The DVD version from MGM omits a few seconds of dialogue from the scene in which Dave is attempting to re-enter the Discovery through the pod bay doors. Dave asks several times, "Do you read me, HAL?" In the original release, HAL answers, "Affirmative, Dave. I read you." In the DVD version, HAL only answers "Affirmative, Dave," although the English subtitles still contains "I read you." The DVD release from Warner Bros. corrects this and HAL's full line of dialogue is heard. See more »

Connections

Referenced in Red Dwarf: Howard Goodall - Settling the Score (2005) See more »

Soundtracks

Gayane Ballet Suite -- Gayane's Adagio
(1941-2)
Music by Aram Khachaturyan
Performed by Leningrad Philharmonic Orchestra (as the Leningrad Philharmonic Orchestra)
Conductor Gennadi Rozhdestvensky
Courtesy Deutsche Grammophon
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User Reviews

It's a puzzlement...
17 June 2002 | by DoylenfSee all my reviews

There are two schools of thought about 2001: A SPACE ODYSSEY. One, is that it is the greatest science-fiction epic ever made. This is supported by those who claim to understand the complexities involved and leading up the Star Child ending. The others, like myself, find it as absorbing as watching paint dry on woodwork.

The musical background is glorious, the colors are dazzling, and there's an interesting use of HAL as a villainous computer. Beyond that, there is nothing the least bit interesting about the human characters (trite dialogue and no personality or warmth to any of the individuals), the pace is unbelievably slow (so the intellectually gifted can philosophize on the mysteries of space), and the payoff at the end leaves you either breathless with enlightenment or convinced that you have watched three hours of nothingness.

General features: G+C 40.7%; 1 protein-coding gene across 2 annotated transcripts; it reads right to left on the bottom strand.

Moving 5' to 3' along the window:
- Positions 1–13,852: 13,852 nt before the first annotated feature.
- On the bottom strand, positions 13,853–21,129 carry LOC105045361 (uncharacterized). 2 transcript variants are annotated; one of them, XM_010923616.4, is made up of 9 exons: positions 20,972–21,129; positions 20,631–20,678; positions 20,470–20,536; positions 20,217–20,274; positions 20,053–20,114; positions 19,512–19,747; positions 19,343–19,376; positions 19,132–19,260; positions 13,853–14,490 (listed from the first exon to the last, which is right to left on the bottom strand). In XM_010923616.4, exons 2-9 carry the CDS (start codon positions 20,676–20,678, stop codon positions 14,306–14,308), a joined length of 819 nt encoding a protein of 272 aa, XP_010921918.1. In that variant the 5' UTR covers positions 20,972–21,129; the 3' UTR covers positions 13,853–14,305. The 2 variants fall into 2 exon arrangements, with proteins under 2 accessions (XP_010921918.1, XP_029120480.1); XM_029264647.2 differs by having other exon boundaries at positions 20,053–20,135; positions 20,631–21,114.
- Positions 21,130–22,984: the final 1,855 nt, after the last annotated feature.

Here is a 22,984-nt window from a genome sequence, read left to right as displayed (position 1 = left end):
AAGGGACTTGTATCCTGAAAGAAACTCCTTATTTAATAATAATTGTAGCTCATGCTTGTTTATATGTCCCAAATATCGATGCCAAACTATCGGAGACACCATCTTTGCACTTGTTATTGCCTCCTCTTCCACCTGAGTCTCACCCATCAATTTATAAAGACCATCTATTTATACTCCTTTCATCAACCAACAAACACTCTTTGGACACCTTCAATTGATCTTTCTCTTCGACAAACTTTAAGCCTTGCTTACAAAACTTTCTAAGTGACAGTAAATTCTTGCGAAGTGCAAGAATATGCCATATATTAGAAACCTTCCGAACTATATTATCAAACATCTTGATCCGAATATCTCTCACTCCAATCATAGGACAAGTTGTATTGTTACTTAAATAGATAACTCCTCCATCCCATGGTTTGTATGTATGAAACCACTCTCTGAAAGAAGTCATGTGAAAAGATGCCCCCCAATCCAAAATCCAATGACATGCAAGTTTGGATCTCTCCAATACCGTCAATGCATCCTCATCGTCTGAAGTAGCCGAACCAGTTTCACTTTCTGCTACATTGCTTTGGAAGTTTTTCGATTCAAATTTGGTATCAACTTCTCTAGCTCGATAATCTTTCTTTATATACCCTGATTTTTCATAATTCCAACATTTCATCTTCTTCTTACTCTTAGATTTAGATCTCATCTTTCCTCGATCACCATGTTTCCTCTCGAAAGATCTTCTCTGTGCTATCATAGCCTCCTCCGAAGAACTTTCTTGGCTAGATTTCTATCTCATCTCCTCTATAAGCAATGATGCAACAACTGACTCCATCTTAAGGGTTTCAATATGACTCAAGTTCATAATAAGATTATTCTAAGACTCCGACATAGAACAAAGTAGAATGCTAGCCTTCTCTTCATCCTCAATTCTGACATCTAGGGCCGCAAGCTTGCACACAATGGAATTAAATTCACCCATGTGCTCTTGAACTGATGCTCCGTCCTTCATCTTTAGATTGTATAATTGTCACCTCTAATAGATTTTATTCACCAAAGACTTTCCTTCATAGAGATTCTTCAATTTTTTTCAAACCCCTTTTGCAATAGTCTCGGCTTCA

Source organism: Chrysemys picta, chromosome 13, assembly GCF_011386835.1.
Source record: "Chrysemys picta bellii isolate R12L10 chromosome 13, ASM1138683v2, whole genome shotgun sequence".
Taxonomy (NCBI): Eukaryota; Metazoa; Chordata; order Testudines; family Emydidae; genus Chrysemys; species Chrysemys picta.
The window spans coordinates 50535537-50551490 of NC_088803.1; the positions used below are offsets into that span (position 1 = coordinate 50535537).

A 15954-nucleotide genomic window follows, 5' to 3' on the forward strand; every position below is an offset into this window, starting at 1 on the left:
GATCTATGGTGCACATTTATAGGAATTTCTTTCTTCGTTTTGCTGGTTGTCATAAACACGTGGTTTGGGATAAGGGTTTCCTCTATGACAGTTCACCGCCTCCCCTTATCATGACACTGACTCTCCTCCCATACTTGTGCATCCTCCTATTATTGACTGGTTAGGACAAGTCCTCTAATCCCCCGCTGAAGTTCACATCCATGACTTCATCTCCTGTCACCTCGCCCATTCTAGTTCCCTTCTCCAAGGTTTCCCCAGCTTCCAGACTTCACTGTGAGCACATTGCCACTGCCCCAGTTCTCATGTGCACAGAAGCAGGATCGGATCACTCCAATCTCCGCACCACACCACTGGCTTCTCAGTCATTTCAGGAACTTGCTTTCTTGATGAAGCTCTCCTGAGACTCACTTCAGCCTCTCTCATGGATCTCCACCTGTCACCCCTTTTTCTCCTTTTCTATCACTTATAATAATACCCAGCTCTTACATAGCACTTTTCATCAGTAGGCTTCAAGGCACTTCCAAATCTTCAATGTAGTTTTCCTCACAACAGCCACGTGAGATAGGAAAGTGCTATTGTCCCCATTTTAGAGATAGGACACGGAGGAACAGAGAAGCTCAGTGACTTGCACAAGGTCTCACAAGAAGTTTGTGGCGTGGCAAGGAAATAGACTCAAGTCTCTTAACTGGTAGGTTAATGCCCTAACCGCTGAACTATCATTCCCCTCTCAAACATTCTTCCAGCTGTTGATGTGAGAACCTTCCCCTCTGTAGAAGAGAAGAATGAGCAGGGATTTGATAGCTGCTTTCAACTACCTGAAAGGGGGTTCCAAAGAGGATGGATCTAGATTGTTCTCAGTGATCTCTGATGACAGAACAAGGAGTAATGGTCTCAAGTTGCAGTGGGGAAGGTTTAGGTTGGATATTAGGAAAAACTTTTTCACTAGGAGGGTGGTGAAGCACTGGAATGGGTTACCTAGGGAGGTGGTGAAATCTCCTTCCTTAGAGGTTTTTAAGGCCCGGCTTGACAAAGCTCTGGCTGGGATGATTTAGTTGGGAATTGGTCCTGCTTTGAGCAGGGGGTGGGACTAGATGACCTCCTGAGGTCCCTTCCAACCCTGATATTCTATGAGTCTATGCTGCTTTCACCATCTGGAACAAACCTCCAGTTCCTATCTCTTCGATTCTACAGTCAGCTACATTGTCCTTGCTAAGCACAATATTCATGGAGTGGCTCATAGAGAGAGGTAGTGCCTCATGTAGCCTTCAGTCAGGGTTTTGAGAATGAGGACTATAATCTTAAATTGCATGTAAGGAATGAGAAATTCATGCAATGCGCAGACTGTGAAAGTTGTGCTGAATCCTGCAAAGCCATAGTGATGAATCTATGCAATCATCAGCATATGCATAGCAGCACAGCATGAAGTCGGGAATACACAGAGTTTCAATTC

I had the same letdown feeling when I watched THE CLOCKWORK ORANGE, so your like or dislike of this movie is purely dependent on personal taste. Intellectuals will take the position that you are a mentally challenged clod if you dare disagree with their elevated opinion of the movie--so be aware that this is not conventional story-telling in any sense whatsoever and only for those who admire Stanley Kubrick's way with unlikely cinematic material.


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Frequently Asked Questions

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Details

Official Sites:

Official Facebook

Country:

UK | USA

Language:

English | Russian

Release Date:

12 May 1968 (UK) See more »

Also Known As:

Journey Beyond the Stars See more »

Filming Locations:

Spitzkoppe, Erongo, Namibia See more »

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Box Office

Budget:

$12,000,000 (estimated)

Opening Weekend USA:

$202,759, 20 May 2018

Gross USA:

$60,405,931

Cumulative Worldwide Gross:

$65,301,377
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Company Credits

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Technical Specs

Runtime:

| (theatrical release) | (initial release)

Sound Mix:

4-Track Stereo (35 mm magnetic prints)| 70 mm 6-Track (70 mm prints)| DTS (DTS HD Master Audio 5.1)

Color:

Color (Technicolor)| Color (Metrocolor)

Aspect Ratio:

2.20 : 1